Drivers

ATRI Research Reveals Motor Carrier CSA Perspectives

November 20, 2011

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The American Transportation Research Institute (ATRI) has released a report detailing impact CSA has had on the daily operations of trucking companies.


The ATRI report also describes and analyzes motor carrier attitudes toward and comprehension of FMCSA's new regulatory program, based on survey data collected from 695 motor carriers.

While first year CSA impacts have not been dramatic, carriers who self-reported having one or more BASICs above threshold were markedly more likely to experience negative changes to their shipper and broker utilization, and insurance rates.

While insurance costs have remained largely unchanged in CSA's first year of deployment, a small proportion of carriers (12.2%) who did experience a change were almost equally reported insurance costs rising versus lowering since CSA's national implementation.

It also appears that smaller carriers are more closely scrutinized than their larger counterparts even thought they had fewer self-reported BASICs above threshold.

Large carriers, on average, had a greater number of self-reported BASICs above threshold than carriers with smaller fleets, the report notes. Yet, after controlling for the number of deficient BASICs, fleet size was inversely related to shipper utilization, broker utilization, insurance costs and requests for non-public BASIC scores. This means that, safety profiles being equal, small carriers are more scrutinized and less utilized as a result of CSA.

Overall, however, most carriers believed CSA represents an improvement over SafeStat, and that it will remove unsafe carriers and drivers from the industry and improve safety. Carriers also displayed a high level of knowledge on ATRI's 14-item CSA knowledge test, although knowledge varied with certain carrier traits and attitudes.

This is the second release by ATRI examining CSA impacts; earlier this year ATRI released the results of its commercial driver CSA survey.

"Our plan is to conduct both of these CSA surveys annually," commented Rebecca Brewster, ATRI President and COO, "and believe that both surveys will become key annual indicators of CSA impacts and progress over time."

Later this year ATRI will release its full CSA study, juxtaposing carrier and driver CSA impacts, along with additional CSA statistical analyses.

A copy of the motor carrier and driver survey results are available from ATRI at www.atri-online.org.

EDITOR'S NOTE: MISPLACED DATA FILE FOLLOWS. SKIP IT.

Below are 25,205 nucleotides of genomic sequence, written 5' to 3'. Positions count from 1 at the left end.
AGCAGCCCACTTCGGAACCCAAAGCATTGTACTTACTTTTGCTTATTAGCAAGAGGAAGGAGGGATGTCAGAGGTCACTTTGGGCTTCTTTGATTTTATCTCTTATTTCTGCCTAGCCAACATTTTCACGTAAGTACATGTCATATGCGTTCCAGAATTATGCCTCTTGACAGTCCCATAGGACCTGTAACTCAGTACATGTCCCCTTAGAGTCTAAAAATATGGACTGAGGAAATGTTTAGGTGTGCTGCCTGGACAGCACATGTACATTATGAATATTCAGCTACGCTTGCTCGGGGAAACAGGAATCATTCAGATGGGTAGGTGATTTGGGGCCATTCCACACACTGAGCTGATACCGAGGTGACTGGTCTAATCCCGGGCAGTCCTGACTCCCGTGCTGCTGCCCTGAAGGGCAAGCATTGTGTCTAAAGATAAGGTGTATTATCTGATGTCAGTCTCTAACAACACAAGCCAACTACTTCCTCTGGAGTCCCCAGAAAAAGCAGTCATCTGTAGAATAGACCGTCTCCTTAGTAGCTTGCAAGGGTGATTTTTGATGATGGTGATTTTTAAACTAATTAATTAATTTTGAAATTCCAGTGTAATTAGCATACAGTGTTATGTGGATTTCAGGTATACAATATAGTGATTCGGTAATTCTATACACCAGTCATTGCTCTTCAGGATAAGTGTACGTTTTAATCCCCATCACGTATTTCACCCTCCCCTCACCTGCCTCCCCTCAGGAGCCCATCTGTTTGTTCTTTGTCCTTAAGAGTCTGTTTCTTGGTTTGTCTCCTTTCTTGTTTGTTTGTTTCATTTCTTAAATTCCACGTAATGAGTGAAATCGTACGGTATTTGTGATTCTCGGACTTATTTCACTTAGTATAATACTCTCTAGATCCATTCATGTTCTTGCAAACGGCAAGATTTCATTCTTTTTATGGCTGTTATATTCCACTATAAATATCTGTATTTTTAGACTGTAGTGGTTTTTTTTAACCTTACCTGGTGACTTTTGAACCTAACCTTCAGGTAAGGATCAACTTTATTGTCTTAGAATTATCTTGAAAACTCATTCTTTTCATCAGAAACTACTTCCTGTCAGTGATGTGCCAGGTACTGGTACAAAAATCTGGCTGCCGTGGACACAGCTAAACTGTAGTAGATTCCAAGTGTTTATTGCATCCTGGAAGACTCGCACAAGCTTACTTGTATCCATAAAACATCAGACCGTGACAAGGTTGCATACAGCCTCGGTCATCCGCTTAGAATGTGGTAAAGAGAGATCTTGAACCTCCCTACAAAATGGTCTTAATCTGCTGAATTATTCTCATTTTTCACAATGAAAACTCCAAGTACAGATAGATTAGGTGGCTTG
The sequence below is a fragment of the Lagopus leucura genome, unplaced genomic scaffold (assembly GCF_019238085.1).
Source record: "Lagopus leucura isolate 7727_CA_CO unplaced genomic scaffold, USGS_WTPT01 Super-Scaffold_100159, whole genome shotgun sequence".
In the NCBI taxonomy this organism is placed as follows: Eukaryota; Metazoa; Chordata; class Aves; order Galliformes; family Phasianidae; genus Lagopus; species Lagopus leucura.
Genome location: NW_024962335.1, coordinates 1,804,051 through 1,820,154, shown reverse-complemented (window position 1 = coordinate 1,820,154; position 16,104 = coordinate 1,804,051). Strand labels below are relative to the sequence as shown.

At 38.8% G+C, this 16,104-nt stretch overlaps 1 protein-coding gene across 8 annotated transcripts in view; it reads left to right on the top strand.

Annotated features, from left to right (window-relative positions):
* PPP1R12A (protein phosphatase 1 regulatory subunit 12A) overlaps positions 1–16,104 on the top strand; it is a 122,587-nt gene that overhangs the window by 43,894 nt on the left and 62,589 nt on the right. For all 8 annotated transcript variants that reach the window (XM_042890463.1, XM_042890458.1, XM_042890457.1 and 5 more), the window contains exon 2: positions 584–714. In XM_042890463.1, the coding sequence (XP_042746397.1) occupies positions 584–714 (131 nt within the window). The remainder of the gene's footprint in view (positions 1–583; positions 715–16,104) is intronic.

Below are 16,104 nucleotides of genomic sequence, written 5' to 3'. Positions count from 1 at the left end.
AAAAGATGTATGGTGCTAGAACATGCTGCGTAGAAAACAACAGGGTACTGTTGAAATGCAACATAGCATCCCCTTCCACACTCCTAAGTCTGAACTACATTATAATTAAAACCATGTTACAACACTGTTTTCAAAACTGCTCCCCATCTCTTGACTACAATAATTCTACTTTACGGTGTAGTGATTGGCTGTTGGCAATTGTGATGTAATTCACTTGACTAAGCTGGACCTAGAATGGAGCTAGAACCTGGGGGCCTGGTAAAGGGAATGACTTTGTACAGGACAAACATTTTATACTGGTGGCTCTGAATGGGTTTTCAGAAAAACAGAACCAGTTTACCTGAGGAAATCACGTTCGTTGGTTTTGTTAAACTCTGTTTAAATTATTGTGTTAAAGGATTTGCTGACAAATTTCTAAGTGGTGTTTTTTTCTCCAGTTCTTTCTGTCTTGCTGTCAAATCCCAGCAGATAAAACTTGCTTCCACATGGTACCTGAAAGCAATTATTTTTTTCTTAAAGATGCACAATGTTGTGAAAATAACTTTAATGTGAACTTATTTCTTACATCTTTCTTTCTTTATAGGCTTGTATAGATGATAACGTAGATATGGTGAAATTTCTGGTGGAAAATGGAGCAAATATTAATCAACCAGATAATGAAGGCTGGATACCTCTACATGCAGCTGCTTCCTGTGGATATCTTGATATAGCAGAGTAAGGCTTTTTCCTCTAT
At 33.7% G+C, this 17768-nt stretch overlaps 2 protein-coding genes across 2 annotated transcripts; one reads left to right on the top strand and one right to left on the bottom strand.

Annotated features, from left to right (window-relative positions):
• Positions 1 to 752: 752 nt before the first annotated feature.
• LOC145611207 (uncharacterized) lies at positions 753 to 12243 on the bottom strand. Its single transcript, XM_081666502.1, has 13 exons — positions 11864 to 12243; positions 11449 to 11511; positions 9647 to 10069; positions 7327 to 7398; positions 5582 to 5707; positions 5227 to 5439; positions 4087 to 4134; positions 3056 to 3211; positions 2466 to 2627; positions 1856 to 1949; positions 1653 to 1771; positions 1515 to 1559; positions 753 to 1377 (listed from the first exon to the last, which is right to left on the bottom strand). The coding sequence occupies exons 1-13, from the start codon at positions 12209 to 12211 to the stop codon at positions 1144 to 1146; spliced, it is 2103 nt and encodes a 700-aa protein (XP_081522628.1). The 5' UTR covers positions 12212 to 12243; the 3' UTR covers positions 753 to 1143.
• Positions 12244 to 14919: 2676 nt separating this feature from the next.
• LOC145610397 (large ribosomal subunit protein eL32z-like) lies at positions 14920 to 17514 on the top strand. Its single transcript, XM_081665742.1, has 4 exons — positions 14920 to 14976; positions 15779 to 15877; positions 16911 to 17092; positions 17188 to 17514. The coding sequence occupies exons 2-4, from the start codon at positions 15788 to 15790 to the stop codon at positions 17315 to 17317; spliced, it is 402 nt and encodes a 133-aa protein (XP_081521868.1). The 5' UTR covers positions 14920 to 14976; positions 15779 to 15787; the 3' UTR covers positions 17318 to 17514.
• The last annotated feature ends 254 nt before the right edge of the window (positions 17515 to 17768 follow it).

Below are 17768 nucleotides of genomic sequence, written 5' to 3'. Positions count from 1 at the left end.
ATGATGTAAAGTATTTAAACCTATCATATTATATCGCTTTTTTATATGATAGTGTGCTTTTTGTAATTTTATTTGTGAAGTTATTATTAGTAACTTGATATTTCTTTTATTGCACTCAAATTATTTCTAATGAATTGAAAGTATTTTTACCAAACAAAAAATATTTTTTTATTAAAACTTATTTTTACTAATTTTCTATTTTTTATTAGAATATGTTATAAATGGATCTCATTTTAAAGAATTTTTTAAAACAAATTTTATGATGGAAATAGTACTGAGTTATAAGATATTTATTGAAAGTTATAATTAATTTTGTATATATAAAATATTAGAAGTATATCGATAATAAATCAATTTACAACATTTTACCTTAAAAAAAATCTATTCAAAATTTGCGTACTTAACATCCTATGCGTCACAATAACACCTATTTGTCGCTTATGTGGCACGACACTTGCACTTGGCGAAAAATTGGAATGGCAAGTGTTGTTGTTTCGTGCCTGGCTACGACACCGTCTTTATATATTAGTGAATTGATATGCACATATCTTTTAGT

Highlights

* More than 70 percent of carriers reported having no safety concerns under the former system, SafeStat; however, half of all respondents now have at least one BASIC above threshold. With more safety categories being measured, it is not surprising that more carriers are now experiencing potential problem areas.

* For the most part, CSA has not been influential in carrier decisions to utilize onboard technologies in their fleets. In fact, nearly all carriers reported that they had chosen to implement or not implement their respective technologies prior to CSA and have not changed course as a result of the program. The only three exceptions to that general rule included electric onboard recorders; speed limiters; and tire pressure monitoring systems, which 19.3%, 14.8% and 6.8%of carriers began deploying due to CSA, respectively.

* Since CSA began, more than half of the motor carriers surveyed indicated that they have elevated or otherwise altered their hiring standards. For instance, nearly 70% of carriers have begun using the Pre-Employment Screening Program (PSP) as part of their hiring process. 37% use PSP for all applicants, while 9% said they had no plans to use PSP data. Further, 23% said they hadn't yet used PSP data yet but plan to start.

Of the 32 percent of carriers who are not yet using PSP, three primary reasons were cited. After factoring out the 7.2% of carriers who have not used PSP because they have not done any new hiring since the program's initiation, roughly a third of the respondents choosing not to use PSP felt that the fees associated with pulling PSP records were too high; another third were comfortable with their existing hiring practices.

* Attitudes toward CSA are more positive than negative, though less positive in terms of FMCSA allowing shippers, brokers, insurers and the general public to have access to the data.

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